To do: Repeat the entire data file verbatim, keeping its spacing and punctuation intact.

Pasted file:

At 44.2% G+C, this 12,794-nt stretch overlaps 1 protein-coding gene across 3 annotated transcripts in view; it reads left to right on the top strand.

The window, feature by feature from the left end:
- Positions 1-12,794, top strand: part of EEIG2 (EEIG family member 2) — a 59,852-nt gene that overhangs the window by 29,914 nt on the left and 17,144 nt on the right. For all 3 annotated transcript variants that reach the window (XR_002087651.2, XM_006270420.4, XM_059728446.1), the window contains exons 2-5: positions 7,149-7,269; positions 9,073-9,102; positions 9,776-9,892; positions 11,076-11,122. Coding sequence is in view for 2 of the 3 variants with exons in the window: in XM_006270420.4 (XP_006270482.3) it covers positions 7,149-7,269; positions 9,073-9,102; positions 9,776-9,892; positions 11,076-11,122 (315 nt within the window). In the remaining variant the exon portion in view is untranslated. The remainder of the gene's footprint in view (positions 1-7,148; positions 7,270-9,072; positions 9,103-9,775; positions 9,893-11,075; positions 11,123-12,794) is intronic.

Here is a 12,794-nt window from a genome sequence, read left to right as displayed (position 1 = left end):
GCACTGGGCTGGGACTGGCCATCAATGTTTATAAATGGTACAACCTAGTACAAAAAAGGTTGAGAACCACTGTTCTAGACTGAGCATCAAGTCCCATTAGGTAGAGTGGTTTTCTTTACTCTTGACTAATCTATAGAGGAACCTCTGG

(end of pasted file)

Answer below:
At 44.2% G+C, this 12,794-nt stretch overlaps 1 protein-coding gene across 3 annotated transcripts in view; it reads left to right on the top strand.

The window, feature by feature from the left end:
- Positions 1-12,794, top strand: part of EEIG2 (EEIG family member 2) — a 59,852-nt gene that overhangs the window by 29,914 nt on the left and 17,144 nt on the right. For all 3 annotated transcript variants that reach the window (XR_002087651.2, XM_006270420.4, XM_059728446.1), the window contains exons 2-5: positions 7,149-7,269; positions 9,073-9,102; positions 9,776-9,892; positions 11,076-11,122. Coding sequence is in view for 2 of the 3 variants with exons in the window: in XM_006270420.4 (XP_006270482.3) it covers positions 7,149-7,269; positions 9,073-9,102; positions 9,776-9,892; positions 11,076-11,122 (315 nt within the window). In the remaining variant the exon portion in view is untranslated. The remainder of the gene's footprint in view (positions 1-7,148; positions 7,270-9,072; positions 9,103-9,775; positions 9,893-11,075; positions 11,123-12,794) is intronic.

Here is a 12,794-nt window from a genome sequence, read left to right as displayed (position 1 = left end):
GCACTGGGCTGGGACTGGCCATCAATGTTTATAAATGGTACAACCTAGTACAAAAAAGGTTGAGAACCACTGTTCTAGACTGAGCATCAAGTCCCATTAGGTAGAGTGGTTTTCTTTACTCTTGACTAATCTATAGAGGAACCTCTGG